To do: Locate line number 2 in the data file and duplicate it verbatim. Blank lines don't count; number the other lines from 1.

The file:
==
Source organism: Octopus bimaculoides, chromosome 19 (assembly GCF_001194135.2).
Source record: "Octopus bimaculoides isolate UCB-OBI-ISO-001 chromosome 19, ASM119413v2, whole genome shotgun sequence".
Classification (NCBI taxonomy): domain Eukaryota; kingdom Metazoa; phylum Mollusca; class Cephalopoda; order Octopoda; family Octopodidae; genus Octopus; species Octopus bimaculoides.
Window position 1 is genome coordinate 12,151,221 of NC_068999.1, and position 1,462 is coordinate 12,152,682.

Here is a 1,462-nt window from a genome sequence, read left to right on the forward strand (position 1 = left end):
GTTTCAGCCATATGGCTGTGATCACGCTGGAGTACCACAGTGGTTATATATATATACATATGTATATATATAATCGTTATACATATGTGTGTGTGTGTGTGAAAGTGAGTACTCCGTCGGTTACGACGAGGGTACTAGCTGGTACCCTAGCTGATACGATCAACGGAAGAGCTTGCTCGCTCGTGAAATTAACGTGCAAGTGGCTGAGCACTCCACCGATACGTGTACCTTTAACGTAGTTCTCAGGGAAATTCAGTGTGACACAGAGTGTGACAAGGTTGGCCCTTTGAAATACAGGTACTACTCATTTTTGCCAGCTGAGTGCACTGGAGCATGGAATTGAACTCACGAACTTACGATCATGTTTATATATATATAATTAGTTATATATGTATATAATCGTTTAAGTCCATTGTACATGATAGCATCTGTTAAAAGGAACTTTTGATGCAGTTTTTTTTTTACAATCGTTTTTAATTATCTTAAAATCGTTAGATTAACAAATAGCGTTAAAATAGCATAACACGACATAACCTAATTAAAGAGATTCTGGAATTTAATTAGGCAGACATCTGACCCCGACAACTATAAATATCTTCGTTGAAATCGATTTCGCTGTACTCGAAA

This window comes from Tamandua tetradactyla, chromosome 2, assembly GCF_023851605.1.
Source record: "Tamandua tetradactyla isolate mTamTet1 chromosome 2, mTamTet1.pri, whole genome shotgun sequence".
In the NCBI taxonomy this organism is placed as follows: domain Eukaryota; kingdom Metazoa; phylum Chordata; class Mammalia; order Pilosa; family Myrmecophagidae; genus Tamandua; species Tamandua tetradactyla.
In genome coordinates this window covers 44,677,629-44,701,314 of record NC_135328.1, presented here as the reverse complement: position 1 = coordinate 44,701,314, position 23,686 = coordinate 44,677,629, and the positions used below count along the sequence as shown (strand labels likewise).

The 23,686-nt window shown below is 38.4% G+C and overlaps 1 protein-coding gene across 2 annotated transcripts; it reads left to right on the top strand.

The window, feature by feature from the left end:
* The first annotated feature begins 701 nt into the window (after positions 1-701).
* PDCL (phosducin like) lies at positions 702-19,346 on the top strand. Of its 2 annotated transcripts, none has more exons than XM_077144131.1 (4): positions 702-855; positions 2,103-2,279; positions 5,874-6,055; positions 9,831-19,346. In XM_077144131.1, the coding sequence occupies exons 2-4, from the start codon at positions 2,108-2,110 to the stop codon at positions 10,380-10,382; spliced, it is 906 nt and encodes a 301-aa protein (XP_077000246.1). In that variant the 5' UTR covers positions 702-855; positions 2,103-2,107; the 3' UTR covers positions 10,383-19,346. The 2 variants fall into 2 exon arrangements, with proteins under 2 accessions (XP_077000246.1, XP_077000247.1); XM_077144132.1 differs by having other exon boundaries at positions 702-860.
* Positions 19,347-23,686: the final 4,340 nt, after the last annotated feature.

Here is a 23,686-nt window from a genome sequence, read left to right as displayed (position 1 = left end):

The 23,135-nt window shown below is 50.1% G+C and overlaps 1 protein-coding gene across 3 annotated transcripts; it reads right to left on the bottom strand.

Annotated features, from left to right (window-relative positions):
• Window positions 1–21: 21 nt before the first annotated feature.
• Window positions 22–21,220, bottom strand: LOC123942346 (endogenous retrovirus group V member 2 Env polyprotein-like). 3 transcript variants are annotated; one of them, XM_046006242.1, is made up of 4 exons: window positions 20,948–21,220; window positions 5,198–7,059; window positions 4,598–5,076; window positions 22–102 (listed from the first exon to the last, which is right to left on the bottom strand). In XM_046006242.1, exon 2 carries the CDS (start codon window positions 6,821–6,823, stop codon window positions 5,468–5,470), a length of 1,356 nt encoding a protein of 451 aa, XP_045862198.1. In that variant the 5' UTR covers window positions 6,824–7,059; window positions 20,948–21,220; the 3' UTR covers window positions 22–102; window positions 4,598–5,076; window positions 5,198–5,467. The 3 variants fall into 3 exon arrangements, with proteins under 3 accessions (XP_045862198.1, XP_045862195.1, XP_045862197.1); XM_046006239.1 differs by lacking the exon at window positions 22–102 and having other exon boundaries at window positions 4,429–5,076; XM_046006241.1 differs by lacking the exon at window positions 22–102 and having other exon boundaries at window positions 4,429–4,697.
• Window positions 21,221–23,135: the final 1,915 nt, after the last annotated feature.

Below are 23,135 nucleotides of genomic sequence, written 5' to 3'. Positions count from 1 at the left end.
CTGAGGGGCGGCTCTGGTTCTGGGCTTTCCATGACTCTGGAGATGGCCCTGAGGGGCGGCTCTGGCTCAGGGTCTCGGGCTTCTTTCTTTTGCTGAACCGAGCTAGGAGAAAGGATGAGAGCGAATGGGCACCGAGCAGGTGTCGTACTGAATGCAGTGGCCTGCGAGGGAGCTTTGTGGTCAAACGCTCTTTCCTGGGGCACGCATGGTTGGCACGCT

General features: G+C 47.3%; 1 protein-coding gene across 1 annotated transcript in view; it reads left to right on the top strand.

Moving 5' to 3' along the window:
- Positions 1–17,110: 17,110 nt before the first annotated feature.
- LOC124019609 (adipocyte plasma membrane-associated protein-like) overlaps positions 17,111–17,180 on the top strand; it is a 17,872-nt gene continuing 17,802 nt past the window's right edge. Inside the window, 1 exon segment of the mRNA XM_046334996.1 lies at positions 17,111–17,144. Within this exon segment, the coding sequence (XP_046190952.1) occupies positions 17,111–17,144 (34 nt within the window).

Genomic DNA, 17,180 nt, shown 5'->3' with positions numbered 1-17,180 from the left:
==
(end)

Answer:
Source record: "Octopus bimaculoides isolate UCB-OBI-ISO-001 chromosome 19, ASM119413v2, whole genome shotgun sequence".